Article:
New Stated Clerks Orientation Roundup | Presbyterian Historical Society

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New Stated Clerks Orientation Roundup

May 10, 2013
Parish group in meeting, Iron Mountain, Mo., from KIT 299-15, Mr. Cook's tour, PCUSA Board of National Missions, 1956.

On May 7 I was pleased to deliver PHS's records management guidance to a group of new stated clerks gathered in Louisville. After the retirement of our irreplaceable Records Manager Margaret, who would usually undertake this portion of stated clerks' orientation in person in Louisville, this was left to me and a webcam. It takes a special breed of talent to be a clerk of any council of the church. The Wisconsin Presbyterian wrote in 1917 of the stated clerk of the PCUSA William Henry Roberts:

"He brought to the office great natural and acquired gifts. No man in the Presbyterian Church has a wider knowledge of the doctrine and polity of the church or is more conversant with the rules and deliverances of past Assemblies; few if any are his equal in these things. He speaks with authority in the Assemblies of the church and every Moderator no matter how learned he may be has been ready to sit at Dr Robert's feet as a pupil. Joined to the qualities that have made him the ideal Stated Clerk is that of a most charming personality. He is respected for his learning and ability; loved for himself."

Got that? The ideal stated clerk should master Presbyterian polity and history, compel adults to sit at her feet to learn as children would, and somehow remain charming and universally beloved. This is a tall order, but judging by the conscientious questions asked of me by the new band of clerks I spoke with, not an insurmountable one: All this talk about official paper records is well and good, but I communicate with people in presbytery mainly by text message, what about that? PHS collects records of permanent value regardless of their carrier; we sort things by the nature of their content, not their container. Your text messages on presbytery business are likely to be equivalent to inter-office memos dealing with present-day operations, not lofty deliberations about vision, mission or function, and will generally only have temporary value. Our recommended period for retaining general or routine correspondence is three years. If you do conduct serious business in saga-length text messages, I offer you the humble custom analog printer and the United States Postal Service.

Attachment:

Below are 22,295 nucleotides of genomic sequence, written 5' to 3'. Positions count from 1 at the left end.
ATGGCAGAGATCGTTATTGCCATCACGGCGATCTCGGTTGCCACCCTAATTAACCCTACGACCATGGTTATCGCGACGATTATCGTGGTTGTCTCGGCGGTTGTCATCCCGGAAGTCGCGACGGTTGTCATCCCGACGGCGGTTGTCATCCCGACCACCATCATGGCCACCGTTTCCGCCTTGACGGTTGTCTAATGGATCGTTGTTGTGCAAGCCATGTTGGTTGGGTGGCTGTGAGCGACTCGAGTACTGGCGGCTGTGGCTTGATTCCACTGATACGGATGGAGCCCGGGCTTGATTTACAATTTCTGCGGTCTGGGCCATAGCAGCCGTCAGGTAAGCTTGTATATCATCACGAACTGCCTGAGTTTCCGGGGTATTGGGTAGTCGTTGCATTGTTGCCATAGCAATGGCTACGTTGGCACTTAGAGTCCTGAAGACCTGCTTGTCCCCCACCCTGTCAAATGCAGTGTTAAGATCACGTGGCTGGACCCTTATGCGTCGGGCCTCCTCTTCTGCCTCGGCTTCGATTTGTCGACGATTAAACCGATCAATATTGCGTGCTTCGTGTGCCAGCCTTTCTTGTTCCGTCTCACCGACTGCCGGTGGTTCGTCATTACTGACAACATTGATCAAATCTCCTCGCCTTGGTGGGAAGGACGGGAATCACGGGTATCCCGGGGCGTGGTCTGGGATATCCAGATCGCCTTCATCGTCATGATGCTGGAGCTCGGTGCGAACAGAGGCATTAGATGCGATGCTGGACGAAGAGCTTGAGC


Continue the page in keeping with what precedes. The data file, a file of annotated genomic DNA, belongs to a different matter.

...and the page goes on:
Alternately, there are apps which dump all your SMS to your Gmail account, or to a plain text file or a spreadsheet. Be aware of which devices you conduct official business on, and take a moment every year or every six months to weed your correspondence, preserving long or otherwise significant SMS or email chains. We'll be answering more questions in this space in the weeks to come. For now, if you're a new stated clerk who couldn't make it to Louisville, drop me a line at, and I'll send you our presentation. Finally, I'd like to thank Joyce Lieberman and Diane Minter of Constitutional Services for all their help. Thank you, and I hope to see you next year!